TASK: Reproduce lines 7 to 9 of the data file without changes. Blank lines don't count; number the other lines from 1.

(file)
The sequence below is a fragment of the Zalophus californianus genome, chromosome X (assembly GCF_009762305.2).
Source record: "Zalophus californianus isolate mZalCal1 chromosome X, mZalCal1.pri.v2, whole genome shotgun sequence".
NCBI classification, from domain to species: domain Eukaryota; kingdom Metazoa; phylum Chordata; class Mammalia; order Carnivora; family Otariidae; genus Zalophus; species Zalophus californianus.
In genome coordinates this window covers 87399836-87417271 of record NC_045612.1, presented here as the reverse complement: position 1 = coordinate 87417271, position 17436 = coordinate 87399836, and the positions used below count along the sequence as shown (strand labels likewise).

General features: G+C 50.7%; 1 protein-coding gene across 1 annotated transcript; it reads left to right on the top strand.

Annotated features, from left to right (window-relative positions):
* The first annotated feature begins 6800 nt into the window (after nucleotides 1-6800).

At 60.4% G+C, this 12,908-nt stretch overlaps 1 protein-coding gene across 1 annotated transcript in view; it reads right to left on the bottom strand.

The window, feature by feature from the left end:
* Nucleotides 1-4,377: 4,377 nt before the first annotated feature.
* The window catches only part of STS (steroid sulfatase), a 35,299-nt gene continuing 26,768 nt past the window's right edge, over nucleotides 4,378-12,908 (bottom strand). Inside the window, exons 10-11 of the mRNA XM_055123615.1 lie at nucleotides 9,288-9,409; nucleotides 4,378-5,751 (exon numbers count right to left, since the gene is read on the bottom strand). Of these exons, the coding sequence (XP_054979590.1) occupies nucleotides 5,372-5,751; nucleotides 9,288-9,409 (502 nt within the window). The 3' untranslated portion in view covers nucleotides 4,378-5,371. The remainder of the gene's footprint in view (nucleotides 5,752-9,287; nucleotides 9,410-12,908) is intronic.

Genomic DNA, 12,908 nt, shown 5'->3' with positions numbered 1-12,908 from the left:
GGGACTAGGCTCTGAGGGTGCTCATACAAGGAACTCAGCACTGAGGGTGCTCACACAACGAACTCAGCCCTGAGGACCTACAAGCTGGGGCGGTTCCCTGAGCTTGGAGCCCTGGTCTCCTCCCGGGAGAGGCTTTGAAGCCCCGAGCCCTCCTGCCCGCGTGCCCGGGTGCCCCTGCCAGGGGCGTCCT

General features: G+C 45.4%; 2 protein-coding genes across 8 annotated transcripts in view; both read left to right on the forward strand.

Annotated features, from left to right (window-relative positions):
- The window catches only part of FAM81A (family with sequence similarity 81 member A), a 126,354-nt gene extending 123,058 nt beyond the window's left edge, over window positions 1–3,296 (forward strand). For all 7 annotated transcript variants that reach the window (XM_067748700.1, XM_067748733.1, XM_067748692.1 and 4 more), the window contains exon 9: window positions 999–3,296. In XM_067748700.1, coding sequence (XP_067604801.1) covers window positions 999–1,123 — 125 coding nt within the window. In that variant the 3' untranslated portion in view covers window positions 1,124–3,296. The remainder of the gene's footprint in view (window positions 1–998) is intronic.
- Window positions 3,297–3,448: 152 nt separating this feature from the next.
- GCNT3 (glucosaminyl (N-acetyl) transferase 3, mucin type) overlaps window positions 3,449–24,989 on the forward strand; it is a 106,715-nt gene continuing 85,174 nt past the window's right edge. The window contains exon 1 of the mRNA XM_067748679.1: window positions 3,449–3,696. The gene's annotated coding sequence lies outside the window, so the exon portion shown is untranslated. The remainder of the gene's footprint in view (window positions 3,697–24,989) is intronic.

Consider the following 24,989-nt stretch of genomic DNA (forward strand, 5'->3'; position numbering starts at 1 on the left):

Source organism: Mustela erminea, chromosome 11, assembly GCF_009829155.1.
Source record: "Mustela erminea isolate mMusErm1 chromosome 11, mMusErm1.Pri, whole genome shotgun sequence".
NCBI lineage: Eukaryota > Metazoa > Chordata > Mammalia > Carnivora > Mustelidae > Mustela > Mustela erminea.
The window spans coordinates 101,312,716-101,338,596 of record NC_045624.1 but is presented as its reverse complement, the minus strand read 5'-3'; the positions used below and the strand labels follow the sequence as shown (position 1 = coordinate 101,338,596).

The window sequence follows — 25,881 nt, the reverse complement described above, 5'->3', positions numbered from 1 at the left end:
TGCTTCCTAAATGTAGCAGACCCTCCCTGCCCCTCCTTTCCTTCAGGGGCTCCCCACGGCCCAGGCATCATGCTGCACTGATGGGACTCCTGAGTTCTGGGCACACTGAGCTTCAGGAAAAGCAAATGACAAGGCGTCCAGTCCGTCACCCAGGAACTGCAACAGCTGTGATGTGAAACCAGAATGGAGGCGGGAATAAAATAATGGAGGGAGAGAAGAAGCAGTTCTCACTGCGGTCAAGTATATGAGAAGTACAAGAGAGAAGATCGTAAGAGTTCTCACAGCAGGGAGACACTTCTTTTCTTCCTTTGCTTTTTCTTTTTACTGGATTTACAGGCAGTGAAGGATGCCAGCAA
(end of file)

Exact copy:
* The first annotated feature begins 6800 nt into the window (after nucleotides 1-6800).

At 60.4% G+C, this 12,908-nt stretch overlaps 1 protein-coding gene across 1 annotated transcript in view; it reads right to left on the bottom strand.

The window, feature by feature from the left end: